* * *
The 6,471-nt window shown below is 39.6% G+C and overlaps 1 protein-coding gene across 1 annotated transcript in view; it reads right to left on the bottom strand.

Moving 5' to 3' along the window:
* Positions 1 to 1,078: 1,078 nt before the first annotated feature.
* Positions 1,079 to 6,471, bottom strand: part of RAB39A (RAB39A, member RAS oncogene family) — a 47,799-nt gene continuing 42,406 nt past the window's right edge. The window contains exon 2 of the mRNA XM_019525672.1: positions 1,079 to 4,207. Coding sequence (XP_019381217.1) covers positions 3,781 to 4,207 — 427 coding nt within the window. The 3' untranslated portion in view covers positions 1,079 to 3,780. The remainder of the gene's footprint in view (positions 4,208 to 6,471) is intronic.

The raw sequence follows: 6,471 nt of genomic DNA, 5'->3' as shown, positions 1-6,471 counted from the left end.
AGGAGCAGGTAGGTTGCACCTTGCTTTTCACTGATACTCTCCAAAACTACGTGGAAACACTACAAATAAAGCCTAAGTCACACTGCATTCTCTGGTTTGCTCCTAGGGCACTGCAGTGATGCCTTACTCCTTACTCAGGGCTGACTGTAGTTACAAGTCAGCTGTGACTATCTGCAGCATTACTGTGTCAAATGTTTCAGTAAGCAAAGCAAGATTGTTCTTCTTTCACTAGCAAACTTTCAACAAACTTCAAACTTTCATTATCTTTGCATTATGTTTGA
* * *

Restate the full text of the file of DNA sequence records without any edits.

The 6,471-nt window shown below is 39.6% G+C and overlaps 1 protein-coding gene across 1 annotated transcript in view; it reads right to left on the bottom strand.

Moving 5' to 3' along the window:
* Positions 1 to 1,078: 1,078 nt before the first annotated feature.
* Positions 1,079 to 6,471, bottom strand: part of RAB39A (RAB39A, member RAS oncogene family) — a 47,799-nt gene continuing 42,406 nt past the window's right edge. The window contains exon 2 of the mRNA XM_019525672.1: positions 1,079 to 4,207. Coding sequence (XP_019381217.1) covers positions 3,781 to 4,207 — 427 coding nt within the window. The 3' untranslated portion in view covers positions 1,079 to 3,780. The remainder of the gene's footprint in view (positions 4,208 to 6,471) is intronic.

The raw sequence follows: 6,471 nt of genomic DNA, 5'->3' as shown, positions 1-6,471 counted from the left end.
AGGAGCAGGTAGGTTGCACCTTGCTTTTCACTGATACTCTCCAAAACTACGTGGAAACACTACAAATAAAGCCTAAGTCACACTGCATTCTCTGGTTTGCTCCTAGGGCACTGCAGTGATGCCTTACTCCTTACTCAGGGCTGACTGTAGTTACAAGTCAGCTGTGACTATCTGCAGCATTACTGTGTCAAATGTTTCAGTAAGCAAAGCAAGATTGTTCTTCTTTCACTAGCAAACTTTCAACAAACTTCAAACTTTCATTATCTTTGCATTATGTTTGA